Introduction Training Florida Home Front Floridian Service Impact on Florida
Florida on the Eve of War
Pearl Harbor and its Impact
Military Training in Florida
Aviation
Land Warfare
Amphibious
WAAC Training at Daytona Beach
The German Submarine Threat
Civil Defense & Patrols
Rationing & Government Effort
Scrap, Gardens & Kids' Activities
War Bonds & Women's Roles
Homegrown Armor: The Alligator
National Guard & State Guard
United States Army
Navy & Marines
Coast Guard
Army Air Force
Women on Duty
African Americans
War Heroes
War's Impact on Florida
Citrus Goes to War
Industry and War Products
Tourism During the War Years
The War Ends
How WWII Changed the State

War's Impact on Florida: Citrus Goes to War
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The Florida Citrus Commission began an advertising campaign popularizing the state's orange, grapefruit, and tangerine crops. Florida's citrus growers found increased demand for their product during World War II, with much of the orange crop going directly to the government for distribution to the armed forces. Processes for dehydrating citrus juice were developed during the conflict, enabling millions of cans to be sent around the world. Dr. L.G. McDowell of the Florida Citrus Commission and Dr. Arthur Stahl of the University of Florida were responsible for the development of a later frozen concentrate product, which came into full production after the war and was considered a vast improvement over the dehydrated version. Early in the war, the Florida citrus harvest surpassed that of California and soon became a $100 million industry. The 1945-1946 crop topped that of the 1940-1941 season by 29 million boxes of fruit.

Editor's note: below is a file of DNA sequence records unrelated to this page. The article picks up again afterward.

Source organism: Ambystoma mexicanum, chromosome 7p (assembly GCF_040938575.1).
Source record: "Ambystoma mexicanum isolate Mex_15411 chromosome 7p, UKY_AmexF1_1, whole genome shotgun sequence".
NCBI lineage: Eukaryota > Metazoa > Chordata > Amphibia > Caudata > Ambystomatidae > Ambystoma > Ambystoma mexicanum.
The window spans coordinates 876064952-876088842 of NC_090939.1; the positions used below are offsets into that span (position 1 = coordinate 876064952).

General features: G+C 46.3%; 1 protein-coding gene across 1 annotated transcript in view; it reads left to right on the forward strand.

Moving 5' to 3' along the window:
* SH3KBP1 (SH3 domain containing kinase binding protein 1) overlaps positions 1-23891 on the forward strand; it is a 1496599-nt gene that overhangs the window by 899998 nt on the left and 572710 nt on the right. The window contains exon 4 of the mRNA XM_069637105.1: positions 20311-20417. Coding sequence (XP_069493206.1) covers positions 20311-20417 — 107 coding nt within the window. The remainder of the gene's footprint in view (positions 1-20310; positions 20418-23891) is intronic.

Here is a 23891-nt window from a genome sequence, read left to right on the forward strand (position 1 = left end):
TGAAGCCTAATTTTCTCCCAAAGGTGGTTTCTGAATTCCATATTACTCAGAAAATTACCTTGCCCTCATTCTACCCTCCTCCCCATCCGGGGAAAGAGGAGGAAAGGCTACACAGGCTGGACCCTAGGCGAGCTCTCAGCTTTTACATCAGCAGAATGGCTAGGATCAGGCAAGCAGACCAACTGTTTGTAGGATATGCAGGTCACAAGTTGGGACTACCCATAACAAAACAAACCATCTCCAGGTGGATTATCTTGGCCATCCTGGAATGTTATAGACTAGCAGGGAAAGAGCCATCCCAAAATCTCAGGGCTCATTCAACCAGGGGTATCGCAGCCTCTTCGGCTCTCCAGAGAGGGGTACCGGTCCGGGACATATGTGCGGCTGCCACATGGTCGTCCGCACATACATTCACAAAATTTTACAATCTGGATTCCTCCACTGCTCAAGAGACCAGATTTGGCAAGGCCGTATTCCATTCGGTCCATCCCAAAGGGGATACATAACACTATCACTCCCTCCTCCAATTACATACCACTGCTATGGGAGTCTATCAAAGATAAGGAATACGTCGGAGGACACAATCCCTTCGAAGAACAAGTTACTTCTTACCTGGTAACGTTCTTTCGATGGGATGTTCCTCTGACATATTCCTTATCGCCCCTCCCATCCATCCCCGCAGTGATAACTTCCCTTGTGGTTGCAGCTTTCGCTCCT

Agriculture:

Agriculture was one of Florida's major economic contributions to the war effort, despite the fact that a shortage of agricultural workers threatened to limit Florida's harvests. The U.S. Department of Agriculture eventually authorized the temporary hiring of 75,000 foreign workers, mainly Bahamians and Jamaicans, to work in south Florida fields.

Cotton, tobacco, and vegetable production all increased during the war, and the Florida sugar crop became particularly important as foreign sources became unavailable. Chemists working in an Orlando laboratory for the U.S. Department of Agriculture conducted experiments with dichloro-diphenyl-trichloroethane, or DDT, which eventually was used widely as an insecticide to prevent disease and, by the conflict's end, to protect crops. Only years later would its harmful side effects be realized. While Florida agricultural production contributed to the Allied victory in World War II, it did so at a terrible cost, as farm workers often suffered through unhealthy and degrading living and working conditions.

Florida Remembers WWII
A group of Bahamian men shortly after their arrival in Florida, April 13, 1942 -- The U.S. government transported foreign workers to help with the harvest of agricultural crops -- (Historical Museum of Southern Florida)
 A group of Bahamian men shortly after their arrival in Florida, April 13, 1942
The U.S. government transported foreign workers to help with the harvest of agricultural crops
(Historical Museum of Southern Florida)
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